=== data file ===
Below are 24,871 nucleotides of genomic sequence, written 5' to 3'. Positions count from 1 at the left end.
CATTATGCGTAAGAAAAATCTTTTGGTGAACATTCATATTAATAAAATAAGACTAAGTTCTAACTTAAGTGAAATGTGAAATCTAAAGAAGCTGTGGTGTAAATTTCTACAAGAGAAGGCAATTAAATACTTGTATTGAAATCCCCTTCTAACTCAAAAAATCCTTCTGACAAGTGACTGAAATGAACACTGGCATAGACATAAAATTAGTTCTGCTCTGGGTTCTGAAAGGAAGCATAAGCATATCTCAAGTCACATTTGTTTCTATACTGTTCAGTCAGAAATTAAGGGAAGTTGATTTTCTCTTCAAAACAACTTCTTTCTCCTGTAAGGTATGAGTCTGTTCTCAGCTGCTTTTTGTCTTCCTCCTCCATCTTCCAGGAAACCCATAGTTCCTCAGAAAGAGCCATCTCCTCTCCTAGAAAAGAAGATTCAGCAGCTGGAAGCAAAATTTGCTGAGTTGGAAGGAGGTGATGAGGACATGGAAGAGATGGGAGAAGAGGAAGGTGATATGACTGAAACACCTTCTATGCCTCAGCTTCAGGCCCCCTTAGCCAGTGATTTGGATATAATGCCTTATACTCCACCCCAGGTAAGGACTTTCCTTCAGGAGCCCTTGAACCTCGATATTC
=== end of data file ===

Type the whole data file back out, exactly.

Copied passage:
Below are 24,871 nucleotides of genomic sequence, written 5' to 3'. Positions count from 1 at the left end.
CATTATGCGTAAGAAAAATCTTTTGGTGAACATTCATATTAATAAAATAAGACTAAGTTCTAACTTAAGTGAAATGTGAAATCTAAAGAAGCTGTGGTGTAAATTTCTACAAGAGAAGGCAATTAAATACTTGTATTGAAATCCCCTTCTAACTCAAAAAATCCTTCTGACAAGTGACTGAAATGAACACTGGCATAGACATAAAATTAGTTCTGCTCTGGGTTCTGAAAGGAAGCATAAGCATATCTCAAGTCACATTTGTTTCTATACTGTTCAGTCAGAAATTAAGGGAAGTTGATTTTCTCTTCAAAACAACTTCTTTCTCCTGTAAGGTATGAGTCTGTTCTCAGCTGCTTTTTGTCTTCCTCCTCCATCTTCCAGGAAACCCATAGTTCCTCAGAAAGAGCCATCTCCTCTCCTAGAAAAGAAGATTCAGCAGCTGGAAGCAAAATTTGCTGAGTTGGAAGGAGGTGATGAGGACATGGAAGAGATGGGAGAAGAGGAAGGTGATATGACTGAAACACCTTCTATGCCTCAGCTTCAGGCCCCCTTAGCCAGTGATTTGGATATAATGCCTTATACTCCACCCCAGGTAAGGACTTTCCTTCAGGAGCCCTTGAACCTCGATATTC